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Tuberculosis masquerading as malignancy: a multimodality approach to the correct diagnosis - a case report.

Amukotuwa S, Choong PF, Smith PJ, Powell GJ, Slavin J, Schlicht SM - Int Semin Surg Oncol (2005)

Bottom Line: As a result, patients may be referred to oncologists and surgeons for further evaluation and management, delaying the institution of appropriate anti-tuberculous drug therapy.Further investigation revealed extensive retroperitoneal abdominal and pelvic lymphadenopathy.The recognition of certain patterns on imaging, and finally the isolation of Mycobacterium tuberculosis from tissue samples obtained under image guidance, enabled the correct diagnosis to be made.

View Article: PubMed Central - HTML - PubMed

Affiliation: Department of Medical Imaging, St, Vincent's Hospital, Fitzroy 3065, Melbourne, Australia. shalini.AMUKOTUWA@svhm.org.au.

ABSTRACT
BACKGROUND: Extrapulmonary tuberculosis is one of the great mimickers of medicine, and often masquerades as malignancy. As a result, patients may be referred to oncologists and surgeons for further evaluation and management, delaying the institution of appropriate anti-tuberculous drug therapy. CASE PRESENTATION: We present the case of a 21 year old man with tuberculous osteomyelitis, who was referred to the Bone and Soft Tissue Sarcoma Service at our institution with a provisional diagnosis of malignancy. Further investigation revealed extensive retroperitoneal abdominal and pelvic lymphadenopathy. The recognition of certain patterns on imaging, and finally the isolation of Mycobacterium tuberculosis from tissue samples obtained under image guidance, enabled the correct diagnosis to be made. CONCLUSION: This case highlights the importance of remaining cognisant of the protean manifestations of extrapulmonary tuberculosis, and illustrates the advantage of a clinically directed multi-modality imaging approach to diagnosis.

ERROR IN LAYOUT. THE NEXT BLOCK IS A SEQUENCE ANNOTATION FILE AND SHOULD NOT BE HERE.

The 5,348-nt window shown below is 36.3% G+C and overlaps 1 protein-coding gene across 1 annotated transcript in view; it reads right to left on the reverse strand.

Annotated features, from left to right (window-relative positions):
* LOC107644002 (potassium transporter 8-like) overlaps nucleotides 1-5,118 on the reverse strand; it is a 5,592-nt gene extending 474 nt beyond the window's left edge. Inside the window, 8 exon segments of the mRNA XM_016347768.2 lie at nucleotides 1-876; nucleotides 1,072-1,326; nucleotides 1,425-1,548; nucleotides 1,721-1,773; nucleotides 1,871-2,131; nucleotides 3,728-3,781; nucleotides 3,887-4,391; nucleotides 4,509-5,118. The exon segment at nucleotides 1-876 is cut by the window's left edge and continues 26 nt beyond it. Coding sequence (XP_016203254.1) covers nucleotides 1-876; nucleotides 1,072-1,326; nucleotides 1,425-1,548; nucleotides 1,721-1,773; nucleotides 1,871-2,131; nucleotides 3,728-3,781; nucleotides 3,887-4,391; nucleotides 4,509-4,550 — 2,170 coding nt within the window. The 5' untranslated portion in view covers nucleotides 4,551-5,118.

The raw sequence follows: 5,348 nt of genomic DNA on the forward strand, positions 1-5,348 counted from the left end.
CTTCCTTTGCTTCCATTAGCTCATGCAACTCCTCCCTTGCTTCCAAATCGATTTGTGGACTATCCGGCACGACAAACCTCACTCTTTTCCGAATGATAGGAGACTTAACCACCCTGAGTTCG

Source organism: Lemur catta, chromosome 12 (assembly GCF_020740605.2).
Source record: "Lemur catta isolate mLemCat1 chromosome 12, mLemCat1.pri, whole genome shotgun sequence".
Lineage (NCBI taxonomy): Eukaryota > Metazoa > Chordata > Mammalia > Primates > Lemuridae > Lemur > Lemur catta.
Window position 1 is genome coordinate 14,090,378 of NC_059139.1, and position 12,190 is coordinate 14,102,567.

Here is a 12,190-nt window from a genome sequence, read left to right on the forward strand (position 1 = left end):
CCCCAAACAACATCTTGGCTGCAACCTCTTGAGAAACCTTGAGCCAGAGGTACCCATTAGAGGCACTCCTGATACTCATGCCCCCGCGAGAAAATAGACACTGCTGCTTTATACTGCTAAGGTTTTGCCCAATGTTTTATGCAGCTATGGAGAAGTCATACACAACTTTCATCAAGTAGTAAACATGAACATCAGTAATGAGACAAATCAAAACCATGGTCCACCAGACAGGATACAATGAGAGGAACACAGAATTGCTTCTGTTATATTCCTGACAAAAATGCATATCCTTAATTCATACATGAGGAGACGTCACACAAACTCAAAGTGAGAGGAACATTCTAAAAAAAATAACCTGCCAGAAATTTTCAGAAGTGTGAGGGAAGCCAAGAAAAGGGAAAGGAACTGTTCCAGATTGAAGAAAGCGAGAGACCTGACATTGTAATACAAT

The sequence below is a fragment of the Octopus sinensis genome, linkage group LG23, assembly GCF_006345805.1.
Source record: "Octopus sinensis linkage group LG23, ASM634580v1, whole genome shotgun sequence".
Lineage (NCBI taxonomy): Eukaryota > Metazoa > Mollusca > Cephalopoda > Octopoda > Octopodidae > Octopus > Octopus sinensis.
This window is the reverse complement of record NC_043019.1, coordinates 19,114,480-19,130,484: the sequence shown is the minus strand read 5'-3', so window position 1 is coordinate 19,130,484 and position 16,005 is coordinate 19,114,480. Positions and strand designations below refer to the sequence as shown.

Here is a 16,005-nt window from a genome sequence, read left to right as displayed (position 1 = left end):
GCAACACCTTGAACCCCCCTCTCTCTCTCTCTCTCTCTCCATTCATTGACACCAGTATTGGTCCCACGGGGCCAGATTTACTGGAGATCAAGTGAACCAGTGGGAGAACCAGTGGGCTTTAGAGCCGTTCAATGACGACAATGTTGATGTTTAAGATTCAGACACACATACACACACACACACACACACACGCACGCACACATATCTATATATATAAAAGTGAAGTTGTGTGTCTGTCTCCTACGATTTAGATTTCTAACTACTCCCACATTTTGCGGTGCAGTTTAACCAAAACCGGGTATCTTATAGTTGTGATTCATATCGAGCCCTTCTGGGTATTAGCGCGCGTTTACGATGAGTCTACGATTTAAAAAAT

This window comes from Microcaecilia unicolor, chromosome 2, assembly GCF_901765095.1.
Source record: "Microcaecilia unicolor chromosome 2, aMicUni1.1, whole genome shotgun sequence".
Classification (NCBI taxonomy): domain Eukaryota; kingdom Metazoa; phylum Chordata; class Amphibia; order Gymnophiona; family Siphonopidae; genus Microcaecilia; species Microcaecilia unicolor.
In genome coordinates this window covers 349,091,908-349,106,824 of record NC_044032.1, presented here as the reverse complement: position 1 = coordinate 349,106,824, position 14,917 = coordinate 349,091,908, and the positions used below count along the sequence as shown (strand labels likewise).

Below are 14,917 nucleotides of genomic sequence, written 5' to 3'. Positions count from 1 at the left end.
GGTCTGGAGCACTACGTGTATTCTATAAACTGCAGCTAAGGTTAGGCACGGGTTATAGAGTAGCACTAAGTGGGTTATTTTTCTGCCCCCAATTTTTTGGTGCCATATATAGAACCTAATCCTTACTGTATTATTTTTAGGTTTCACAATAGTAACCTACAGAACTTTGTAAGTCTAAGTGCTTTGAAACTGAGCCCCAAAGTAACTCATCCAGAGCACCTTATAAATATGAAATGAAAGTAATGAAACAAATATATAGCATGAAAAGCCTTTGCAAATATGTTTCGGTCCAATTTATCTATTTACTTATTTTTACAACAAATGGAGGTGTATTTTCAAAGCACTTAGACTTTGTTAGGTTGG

No MeSH data available.


Related in: MedlinePlus

CT guided biopsy of the para-aortic lymph nodes. A. 14 gauge core needle biopsy. B. The core of tissue obtained. C. Histological examination after haematoxylin and eosin staining, demonstrating classic caseating granulomata of tuberculous infection (arrowed).
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Figure 11: CT guided biopsy of the para-aortic lymph nodes. A. 14 gauge core needle biopsy. B. The core of tissue obtained. C. Histological examination after haematoxylin and eosin staining, demonstrating classic caseating granulomata of tuberculous infection (arrowed).

Mentions: Subsequent CT guided biopsy of the retroperitoneal lymphoid tissue revealed necrotising granulomatous lymphadenitis indicative of Mycobacterium tuberculosis infection (Figure 11). While no acid fast bacilli were visible on Ziehl-Nielsen staining, polymerase chain reaction was positive for M. tuberculosis DNA. The lymph node biopsy specimens cultured M. tuberculosis after 6 weeks.